Email Authentication Part One: Introduction

Posted by bkloss | Email Deliverabilty | Friday 22 February 2008 9:44 pm

A common misconception exists about email deliverability. When asked why an email is blocked or junked, many people will respond that the content of the email was considered spammy. Although spam filters do block and bulk email, for content that uses words common to spam, email authentication factors into an ISPs decision to deliver mail. ZDNet defines email authentication as:

“The verification that an e-mail message has been sent by the domain name in the From field. Called “domain spoofing,” spammers falsify the From address in their messages in order not to be identified. SPF Classic, Sender ID and DomainKeys are authentication methods that are expected to proliferate. They all rely on DNS records, either to obtain sending mail server addresses or public keys for decrypting a digital signature. See Sender ID, DomainKeys and SPF.”

Confused yet?

Good: In this series of posts, I will explain the need for and rise of the three most prolific path authentication strategies (SFP, Sender ID and DomainKeys). This post provides a brief introduction to email path authentication. I will provide a general outline that will guide you in your implementation of each sender authentication method and give links that will further your efforts.

Spam: the impetus for email authentication

To understand the need for email authentication you have to consider the state of email today. Sources vary, but it is safe to assume that between 50% to 90% of all email messages are considered spam by some source. A study from MAWWG in 2005 estimated that between 80 and 85% of all mail is considered Spam. In response, email clients like Gmail and Outlook have developed systems that will filter out the spam so people’s in-boxes are not flooded with the newest offer for Viagra :)

The initial attempt to hinder the efforts of spammers utilized filters. Spam filters set relative weights to “spammy” content. If a messages weight breaches a predetermined threshold, it is considered spam. Ah, here’s the problem, one man’s spam is another’s permission based email. For instance I tried to send out a message today that contained the phrase HARDCORE in reference to a copy writing technique. Well, the mail was flagged in a spam filter test because the word hardcore is used by pornography spammers. This is an instance of a false positive where a spam filter blocks a piece of permission based mail in error. ISPs are aware of this reality and so, their relationships with spam filters are one of love and hate. If the filters are set as too restrictive, you have false positives, too lax, and spam will get through.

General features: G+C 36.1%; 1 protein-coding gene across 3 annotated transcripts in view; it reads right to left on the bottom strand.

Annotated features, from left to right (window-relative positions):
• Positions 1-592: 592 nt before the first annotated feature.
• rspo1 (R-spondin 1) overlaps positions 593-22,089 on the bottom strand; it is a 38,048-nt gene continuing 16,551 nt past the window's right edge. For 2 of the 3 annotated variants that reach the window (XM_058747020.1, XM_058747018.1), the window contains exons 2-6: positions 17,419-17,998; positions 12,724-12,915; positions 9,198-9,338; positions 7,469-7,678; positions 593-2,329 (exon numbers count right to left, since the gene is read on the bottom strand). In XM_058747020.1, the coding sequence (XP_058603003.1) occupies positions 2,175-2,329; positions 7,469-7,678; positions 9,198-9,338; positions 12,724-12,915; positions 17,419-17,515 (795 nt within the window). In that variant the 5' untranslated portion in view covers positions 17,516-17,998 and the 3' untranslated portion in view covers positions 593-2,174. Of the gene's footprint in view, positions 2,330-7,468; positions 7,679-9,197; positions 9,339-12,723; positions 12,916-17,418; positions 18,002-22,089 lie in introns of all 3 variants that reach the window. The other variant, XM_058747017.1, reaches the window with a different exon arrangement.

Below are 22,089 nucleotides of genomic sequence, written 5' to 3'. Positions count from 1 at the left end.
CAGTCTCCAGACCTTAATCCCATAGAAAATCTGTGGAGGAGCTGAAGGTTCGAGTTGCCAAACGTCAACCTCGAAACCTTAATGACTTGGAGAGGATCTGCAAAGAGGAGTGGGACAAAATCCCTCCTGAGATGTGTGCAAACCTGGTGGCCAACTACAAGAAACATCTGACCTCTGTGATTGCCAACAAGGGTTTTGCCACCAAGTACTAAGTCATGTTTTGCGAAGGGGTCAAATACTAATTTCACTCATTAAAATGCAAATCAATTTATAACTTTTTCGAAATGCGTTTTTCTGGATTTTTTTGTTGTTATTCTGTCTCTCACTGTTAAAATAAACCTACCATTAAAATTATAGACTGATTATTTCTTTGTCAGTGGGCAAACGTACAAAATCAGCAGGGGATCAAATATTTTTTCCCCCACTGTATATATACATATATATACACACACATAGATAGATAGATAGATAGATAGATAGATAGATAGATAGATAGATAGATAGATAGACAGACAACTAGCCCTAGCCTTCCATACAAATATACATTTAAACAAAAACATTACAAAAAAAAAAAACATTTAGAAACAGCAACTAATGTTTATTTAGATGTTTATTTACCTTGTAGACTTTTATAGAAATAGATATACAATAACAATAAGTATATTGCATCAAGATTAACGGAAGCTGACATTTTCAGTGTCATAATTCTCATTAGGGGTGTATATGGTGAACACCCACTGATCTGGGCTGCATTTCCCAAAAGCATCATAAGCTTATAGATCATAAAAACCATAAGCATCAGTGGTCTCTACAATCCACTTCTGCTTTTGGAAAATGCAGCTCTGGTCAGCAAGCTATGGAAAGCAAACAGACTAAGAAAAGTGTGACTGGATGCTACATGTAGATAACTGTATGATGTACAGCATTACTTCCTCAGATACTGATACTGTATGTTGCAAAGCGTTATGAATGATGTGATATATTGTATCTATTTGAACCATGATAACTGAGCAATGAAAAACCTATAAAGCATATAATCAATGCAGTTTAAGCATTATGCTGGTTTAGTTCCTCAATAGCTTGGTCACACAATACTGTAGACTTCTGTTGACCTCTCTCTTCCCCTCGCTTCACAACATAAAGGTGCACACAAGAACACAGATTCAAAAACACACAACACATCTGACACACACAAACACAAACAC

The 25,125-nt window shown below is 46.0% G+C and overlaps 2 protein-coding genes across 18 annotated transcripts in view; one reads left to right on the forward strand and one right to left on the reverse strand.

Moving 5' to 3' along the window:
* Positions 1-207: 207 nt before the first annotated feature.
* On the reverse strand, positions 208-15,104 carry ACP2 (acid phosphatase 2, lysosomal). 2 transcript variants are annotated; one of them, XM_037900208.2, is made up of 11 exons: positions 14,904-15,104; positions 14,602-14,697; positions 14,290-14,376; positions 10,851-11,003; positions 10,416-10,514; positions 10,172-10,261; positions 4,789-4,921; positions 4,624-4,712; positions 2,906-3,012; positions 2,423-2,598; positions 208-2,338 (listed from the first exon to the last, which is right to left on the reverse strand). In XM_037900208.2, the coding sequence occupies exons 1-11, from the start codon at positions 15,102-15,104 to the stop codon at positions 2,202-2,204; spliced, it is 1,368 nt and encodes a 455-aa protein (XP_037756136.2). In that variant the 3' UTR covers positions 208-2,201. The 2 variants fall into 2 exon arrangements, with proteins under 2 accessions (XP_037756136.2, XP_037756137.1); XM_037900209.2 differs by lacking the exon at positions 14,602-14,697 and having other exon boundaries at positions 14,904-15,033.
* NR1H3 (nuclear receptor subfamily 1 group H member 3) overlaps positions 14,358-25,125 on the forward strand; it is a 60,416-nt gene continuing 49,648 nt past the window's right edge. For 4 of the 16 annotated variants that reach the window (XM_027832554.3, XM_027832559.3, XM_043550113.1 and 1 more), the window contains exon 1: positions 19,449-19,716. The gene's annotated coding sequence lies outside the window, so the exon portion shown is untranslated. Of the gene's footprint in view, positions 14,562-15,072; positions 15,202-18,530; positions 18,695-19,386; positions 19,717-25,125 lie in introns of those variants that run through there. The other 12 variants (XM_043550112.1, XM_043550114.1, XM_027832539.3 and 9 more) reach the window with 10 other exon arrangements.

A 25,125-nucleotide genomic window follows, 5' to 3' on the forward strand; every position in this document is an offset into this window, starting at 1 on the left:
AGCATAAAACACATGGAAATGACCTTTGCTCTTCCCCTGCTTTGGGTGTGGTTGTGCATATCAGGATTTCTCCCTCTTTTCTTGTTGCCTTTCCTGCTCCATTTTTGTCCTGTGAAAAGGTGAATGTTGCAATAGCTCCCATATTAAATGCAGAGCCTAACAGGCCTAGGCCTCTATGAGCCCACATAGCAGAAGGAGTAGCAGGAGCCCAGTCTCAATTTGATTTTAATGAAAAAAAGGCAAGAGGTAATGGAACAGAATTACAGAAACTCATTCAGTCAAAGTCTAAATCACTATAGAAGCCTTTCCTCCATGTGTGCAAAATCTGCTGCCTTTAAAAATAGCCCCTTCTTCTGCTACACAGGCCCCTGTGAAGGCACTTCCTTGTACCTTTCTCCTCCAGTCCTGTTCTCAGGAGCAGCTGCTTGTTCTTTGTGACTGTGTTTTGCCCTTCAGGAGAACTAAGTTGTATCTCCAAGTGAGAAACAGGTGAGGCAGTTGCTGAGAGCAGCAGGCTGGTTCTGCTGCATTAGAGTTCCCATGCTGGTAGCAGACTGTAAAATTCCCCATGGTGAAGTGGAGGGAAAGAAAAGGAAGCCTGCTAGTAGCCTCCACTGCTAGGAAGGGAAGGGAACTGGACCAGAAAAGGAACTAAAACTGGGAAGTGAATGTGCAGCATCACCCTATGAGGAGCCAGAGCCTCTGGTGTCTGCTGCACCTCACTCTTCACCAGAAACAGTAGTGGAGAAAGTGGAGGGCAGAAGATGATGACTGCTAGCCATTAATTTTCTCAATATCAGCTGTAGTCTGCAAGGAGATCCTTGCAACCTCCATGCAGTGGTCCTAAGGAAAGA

That’s just the beginning when it comes to problems with spam filters. Here are a few more examples.

Spammers can trick content based filters by using uncommon words (find women tonight- indubitably) and spam word variations (F*R*E*E*). Recently, spammers have switched to image-based HTML to hide spam words altogether. Filters have modified for each of the new techniques but the are stuck in a constant cat and mouse game where each new attempt to

In addition, spammers and phishers can send messages with a reply-to email address purporting to be anyone from to known as address spoofing). Unsuspecting recipients may surrender personal information after opening an email they believe is from their bank or their boss only to find our that later their bank accounts have been drained of funds.

Address spoofing also negatively affects the spoofed address in addition to the recipient. If a spammer sends malicious and derogatory content purporting to be from At best, Bob will have to waste time processing email bounces. In the worst scenario, Bob will receive angry emails that can damage his the reputation of his business (This is commonly known as backscatter).

So, how do we combat the unfortunate situations lister above? By implementing a system of sender reputation based in part on email authentication. In the last few years, the efforts to fight spam have focused on a newer element that is far riskier and difficult to trick: the sending IP.

Our next installment will talk about SPF records as a means of combating the situation described above. Sit tight and enjoy the ride :)


  1. Comment by Kaitabasura — March 12, 2009 @ 6:50 am

    Don’t you hate spam to?

  2. Comment by Bruce — September 12, 2009 @ 4:22 pm

    Thanks. very helpful article ! Great story !

RSS feed for comments on this post. TrackBack URI

Leave a comment